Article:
There is never enough. Never enough time, never enough money, never enough success, never enough praise, never enough sales. Never enough. That’s part of the life I’ve chosen. We struggle to find that thing that makes us feel satisfied, that gives us joy, but, the truth is that the joy is fleeting. The feeling of being ‘full’ only lasts for a few moments before the hunger returns.
This is the life of an artist. This is the life of anyone who aspires to be greater than they are.
This is unattainable. This is the bottom line to life, from top to bottom from the most successful man on earth to the weakest child on the playground. Nothing you ever do will be enough.
Robin Williams. I got to spend an afternoon with him a few years ago because he had read Elk’s Run and Tumor and wanted to meet me. Please note, that was a surreal phone call.
We talked about what I do for a living, we talked about what he does for a living, we talked about our families, and we talked about our hopes and dreams. He was alive, sparkling, and, while still inherently himself, he was grounded. Also, we talked about Popeye for about a half hour.
We parted that day with both of us considering a way to put together a feature version of Tumor, with him in the lead, that never made it past that room. I called my parents, they were duly impressed. And I went back to my regular life.
I was at JFK coming home from New York Comic Con later that year, and I’d had a particularly tough go of it. I was particularly frustrated with a publisher who had hired me. I, Vampire had come out to critical acclaim, but, nobody was reading it, and I’d been particularly demeaned by the folks at DC that trip. My wife was in the throes of her cancer treatment, and I just wanted to be there with her and my kid. As I sat in the airport, a ball of tension and stress and nerves, a voice said, “You’re Josh, right?”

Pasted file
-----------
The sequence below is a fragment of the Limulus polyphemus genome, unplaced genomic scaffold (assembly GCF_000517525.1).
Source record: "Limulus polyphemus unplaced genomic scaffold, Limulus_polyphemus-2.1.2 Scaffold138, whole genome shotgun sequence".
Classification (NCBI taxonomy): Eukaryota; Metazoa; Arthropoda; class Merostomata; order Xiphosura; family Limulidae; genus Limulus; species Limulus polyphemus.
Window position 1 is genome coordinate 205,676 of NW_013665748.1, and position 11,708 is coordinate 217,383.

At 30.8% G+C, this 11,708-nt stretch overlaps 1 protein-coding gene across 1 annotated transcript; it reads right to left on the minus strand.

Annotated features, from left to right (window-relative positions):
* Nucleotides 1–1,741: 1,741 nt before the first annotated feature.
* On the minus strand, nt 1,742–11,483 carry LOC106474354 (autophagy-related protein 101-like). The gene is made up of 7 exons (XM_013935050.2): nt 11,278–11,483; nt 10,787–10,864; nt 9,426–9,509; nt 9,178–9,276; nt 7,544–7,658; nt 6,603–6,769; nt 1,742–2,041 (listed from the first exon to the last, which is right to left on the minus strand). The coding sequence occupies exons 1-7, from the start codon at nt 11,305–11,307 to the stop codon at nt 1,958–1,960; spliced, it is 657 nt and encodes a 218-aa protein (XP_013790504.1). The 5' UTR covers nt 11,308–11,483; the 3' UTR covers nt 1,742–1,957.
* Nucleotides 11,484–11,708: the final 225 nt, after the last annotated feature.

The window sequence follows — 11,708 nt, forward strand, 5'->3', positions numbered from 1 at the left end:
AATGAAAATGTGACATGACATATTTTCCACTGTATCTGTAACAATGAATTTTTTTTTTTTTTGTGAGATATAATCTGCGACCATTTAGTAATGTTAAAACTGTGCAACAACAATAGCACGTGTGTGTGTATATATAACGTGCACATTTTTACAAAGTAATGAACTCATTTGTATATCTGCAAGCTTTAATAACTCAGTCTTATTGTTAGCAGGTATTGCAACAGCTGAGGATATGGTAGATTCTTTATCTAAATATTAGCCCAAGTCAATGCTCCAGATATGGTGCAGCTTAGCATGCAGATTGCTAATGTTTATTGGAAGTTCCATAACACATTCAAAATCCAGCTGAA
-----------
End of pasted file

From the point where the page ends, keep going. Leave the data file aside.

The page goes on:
It’s surreal to hear a voice that you listened to on an old cassette tape talking about the Throbbing Python of Love, or reporting back to Orson, or, yes, dressing up like an elderly woman for little apparent reason. But there he was. Robin Williams.
“I hope I’m not bothering you-”
“No, of course not.”
He introduce me to his companion by saying, “This is one of the best writers in comics.”
We caught up a bit, and then parted as he went back to talking to his companion, and I boarded my flight.
I sat on that plane smiling for the first time in what felt like a year or more.
So, now, all of this. Robin Williams committed suicide. I look at him, at the man I met, at the man who’s work I admired… I don’t see a drug addict or a manic depressive or a crazy person… I see me. I see all of the things that run through my head day in and day out. That nothing is good enough. Nobody really cares about what I do. Nothing I’ve ever done is worthwhile. No one reads my books. No one cares about what I do. Nobody loves me.
Suicide is not something I’ve ever really had to deal with in the ways most people do. I’m certainly depressive at times, I’m certainly manic at times. I have fairly crippling blue periods. But mental halth’s not what gets me there. What does it, is the migraines.
The migraines themselves are severe to say the least. I lose the use of speech, my motorskills retard to the point of uselessness. I become depressed and lethargic, and the pain could easily be described as getting a lemon juice tinged needle through one eye and out the other.